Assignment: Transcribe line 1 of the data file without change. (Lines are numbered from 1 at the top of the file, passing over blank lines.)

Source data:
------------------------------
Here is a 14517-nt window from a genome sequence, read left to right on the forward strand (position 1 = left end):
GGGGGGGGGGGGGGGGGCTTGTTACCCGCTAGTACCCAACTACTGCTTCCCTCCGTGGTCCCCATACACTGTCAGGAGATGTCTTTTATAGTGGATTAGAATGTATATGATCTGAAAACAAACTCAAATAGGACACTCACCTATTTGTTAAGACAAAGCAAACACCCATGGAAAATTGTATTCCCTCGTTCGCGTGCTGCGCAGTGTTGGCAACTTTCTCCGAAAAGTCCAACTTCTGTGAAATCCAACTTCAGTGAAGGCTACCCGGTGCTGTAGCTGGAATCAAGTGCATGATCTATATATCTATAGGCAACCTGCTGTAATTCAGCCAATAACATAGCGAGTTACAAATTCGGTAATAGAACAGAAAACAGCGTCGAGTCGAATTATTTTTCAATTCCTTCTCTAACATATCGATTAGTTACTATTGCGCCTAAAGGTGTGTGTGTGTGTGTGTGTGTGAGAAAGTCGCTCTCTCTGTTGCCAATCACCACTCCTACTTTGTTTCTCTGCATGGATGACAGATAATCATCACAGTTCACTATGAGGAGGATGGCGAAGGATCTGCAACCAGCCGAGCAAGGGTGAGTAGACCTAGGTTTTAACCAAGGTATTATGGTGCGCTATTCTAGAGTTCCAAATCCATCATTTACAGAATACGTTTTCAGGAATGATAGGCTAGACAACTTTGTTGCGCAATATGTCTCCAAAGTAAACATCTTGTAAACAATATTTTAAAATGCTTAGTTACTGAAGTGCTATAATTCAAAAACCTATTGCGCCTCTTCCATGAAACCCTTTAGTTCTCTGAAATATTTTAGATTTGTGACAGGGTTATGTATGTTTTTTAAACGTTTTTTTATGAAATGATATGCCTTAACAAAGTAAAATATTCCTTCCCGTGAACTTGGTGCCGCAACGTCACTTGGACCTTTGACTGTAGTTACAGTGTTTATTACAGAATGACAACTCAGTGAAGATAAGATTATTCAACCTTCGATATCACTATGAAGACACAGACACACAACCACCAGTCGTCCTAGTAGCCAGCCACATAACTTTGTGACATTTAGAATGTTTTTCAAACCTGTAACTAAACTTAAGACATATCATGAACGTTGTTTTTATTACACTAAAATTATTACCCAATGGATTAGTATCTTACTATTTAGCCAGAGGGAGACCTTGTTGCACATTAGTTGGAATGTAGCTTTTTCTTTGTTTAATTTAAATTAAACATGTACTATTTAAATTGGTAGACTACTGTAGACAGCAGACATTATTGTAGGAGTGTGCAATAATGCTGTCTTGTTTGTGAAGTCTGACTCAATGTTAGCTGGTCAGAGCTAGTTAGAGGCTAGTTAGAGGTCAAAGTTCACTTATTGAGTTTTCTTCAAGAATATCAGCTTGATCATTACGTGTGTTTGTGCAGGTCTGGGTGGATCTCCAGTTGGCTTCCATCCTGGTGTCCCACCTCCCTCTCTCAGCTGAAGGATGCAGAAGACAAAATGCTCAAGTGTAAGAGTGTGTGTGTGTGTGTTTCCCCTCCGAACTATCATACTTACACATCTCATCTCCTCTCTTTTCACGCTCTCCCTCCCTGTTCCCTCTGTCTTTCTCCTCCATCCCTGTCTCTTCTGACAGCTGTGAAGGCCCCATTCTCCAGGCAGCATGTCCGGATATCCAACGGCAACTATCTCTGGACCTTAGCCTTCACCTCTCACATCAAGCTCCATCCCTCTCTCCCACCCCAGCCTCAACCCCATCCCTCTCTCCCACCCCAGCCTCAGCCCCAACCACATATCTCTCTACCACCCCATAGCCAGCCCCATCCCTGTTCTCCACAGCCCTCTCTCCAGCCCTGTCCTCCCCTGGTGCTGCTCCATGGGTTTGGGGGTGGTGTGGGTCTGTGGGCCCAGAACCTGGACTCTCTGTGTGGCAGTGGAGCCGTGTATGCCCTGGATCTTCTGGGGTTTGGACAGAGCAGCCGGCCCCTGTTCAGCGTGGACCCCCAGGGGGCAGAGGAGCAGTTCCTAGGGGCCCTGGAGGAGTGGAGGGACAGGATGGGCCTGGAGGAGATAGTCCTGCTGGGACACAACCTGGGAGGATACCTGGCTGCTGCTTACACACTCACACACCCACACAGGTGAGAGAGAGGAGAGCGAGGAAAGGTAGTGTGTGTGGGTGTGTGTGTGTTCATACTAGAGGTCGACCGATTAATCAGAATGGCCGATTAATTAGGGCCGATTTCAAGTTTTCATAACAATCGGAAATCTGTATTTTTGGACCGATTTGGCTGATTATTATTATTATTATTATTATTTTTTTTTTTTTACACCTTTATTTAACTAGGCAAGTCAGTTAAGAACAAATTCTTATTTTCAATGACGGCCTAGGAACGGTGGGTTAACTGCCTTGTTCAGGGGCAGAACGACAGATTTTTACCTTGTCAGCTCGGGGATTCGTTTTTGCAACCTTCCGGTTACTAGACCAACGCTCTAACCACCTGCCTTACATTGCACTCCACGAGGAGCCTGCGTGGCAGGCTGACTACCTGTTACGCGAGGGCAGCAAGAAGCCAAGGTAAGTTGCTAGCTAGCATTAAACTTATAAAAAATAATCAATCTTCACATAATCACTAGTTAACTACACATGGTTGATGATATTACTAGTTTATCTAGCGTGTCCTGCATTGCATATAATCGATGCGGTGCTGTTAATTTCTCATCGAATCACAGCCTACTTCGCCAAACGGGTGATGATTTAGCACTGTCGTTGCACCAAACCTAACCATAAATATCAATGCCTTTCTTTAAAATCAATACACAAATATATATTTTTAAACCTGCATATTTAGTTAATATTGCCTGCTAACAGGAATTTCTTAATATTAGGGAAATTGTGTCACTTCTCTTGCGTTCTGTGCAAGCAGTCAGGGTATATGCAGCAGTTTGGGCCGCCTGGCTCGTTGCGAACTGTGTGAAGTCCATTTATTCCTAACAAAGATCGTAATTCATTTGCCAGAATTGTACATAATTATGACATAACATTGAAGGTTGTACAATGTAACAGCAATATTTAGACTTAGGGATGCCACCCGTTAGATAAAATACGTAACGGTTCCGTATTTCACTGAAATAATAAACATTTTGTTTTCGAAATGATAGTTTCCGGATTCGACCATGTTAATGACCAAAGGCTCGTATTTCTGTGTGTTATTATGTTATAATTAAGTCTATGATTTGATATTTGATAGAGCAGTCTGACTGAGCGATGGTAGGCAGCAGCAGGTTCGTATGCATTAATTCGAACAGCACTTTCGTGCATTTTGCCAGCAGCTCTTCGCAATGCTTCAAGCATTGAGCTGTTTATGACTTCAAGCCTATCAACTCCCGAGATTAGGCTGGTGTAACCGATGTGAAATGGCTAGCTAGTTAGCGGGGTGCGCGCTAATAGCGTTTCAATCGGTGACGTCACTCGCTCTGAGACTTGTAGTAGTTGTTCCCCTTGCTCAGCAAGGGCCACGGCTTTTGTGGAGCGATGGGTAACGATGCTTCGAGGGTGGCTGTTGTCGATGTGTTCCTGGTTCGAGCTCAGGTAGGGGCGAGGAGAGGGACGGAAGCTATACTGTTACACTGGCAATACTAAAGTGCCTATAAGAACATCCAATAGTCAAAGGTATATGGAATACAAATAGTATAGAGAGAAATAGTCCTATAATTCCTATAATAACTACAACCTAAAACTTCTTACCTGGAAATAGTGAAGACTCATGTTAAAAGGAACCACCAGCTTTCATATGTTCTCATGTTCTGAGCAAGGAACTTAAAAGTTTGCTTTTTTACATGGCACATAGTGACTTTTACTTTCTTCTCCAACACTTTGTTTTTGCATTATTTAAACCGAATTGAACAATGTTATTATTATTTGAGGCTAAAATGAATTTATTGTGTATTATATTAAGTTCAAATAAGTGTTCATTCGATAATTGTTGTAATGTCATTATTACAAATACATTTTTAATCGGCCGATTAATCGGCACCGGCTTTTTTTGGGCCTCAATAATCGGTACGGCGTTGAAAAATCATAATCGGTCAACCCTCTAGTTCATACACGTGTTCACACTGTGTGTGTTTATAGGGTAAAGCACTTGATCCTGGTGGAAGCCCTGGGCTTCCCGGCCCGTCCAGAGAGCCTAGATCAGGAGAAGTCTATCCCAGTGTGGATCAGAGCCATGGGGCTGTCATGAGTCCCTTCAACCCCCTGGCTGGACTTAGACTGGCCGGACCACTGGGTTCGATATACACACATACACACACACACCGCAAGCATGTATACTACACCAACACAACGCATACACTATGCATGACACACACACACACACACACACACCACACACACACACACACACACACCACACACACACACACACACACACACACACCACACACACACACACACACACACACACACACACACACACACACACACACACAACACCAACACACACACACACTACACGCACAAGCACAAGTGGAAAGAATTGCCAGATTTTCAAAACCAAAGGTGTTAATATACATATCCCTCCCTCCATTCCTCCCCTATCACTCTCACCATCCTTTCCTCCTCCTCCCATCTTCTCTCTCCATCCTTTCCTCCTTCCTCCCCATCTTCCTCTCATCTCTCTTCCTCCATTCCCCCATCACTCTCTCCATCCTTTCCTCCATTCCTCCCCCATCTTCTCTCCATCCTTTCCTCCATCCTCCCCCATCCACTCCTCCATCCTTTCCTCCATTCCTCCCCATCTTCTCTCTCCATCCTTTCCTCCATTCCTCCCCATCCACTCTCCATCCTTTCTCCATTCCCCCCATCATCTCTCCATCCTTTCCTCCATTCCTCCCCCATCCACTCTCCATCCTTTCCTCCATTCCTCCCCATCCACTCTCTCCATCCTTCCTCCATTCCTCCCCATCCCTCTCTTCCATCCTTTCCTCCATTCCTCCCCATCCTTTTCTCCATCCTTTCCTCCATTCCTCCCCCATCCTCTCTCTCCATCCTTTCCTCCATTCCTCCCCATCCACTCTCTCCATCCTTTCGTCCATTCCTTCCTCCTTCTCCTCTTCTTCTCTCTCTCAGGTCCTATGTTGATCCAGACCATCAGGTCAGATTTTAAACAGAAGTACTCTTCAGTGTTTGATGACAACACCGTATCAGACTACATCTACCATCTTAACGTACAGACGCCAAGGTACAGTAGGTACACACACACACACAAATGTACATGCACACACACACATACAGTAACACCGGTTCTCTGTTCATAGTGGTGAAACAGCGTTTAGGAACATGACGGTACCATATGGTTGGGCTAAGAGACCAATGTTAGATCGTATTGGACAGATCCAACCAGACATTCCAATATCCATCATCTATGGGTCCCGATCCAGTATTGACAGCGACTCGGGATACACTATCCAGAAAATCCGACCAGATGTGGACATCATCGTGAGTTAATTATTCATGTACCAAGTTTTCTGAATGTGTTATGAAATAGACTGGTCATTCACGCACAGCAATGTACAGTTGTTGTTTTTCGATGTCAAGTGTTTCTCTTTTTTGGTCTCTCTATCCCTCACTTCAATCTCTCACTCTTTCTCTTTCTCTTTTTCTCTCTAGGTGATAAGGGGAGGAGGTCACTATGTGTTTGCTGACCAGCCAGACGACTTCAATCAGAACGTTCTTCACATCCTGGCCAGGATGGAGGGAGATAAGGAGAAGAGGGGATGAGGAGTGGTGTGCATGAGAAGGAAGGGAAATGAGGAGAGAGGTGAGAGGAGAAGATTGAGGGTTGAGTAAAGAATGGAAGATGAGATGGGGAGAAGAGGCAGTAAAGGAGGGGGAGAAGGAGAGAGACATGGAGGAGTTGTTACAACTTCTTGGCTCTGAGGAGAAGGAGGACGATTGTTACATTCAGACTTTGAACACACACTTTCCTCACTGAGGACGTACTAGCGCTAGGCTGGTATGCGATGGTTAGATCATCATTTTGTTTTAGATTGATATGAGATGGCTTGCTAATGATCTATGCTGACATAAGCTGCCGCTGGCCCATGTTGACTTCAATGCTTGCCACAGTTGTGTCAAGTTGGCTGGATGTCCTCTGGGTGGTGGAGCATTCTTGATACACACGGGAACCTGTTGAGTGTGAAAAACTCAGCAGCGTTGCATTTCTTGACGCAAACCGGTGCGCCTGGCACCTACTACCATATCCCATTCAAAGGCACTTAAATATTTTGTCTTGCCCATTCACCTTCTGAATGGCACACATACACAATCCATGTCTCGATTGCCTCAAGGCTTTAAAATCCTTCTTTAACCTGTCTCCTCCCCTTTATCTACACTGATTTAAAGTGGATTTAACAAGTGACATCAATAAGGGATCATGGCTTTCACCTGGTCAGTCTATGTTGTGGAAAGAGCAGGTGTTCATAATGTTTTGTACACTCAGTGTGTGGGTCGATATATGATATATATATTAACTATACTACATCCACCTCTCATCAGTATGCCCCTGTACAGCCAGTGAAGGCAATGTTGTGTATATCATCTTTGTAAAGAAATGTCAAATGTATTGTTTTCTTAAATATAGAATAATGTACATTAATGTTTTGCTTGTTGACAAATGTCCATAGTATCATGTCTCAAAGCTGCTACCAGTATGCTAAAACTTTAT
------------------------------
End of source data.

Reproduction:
Here is a 14517-nt window from a genome sequence, read left to right on the forward strand (position 1 = left end):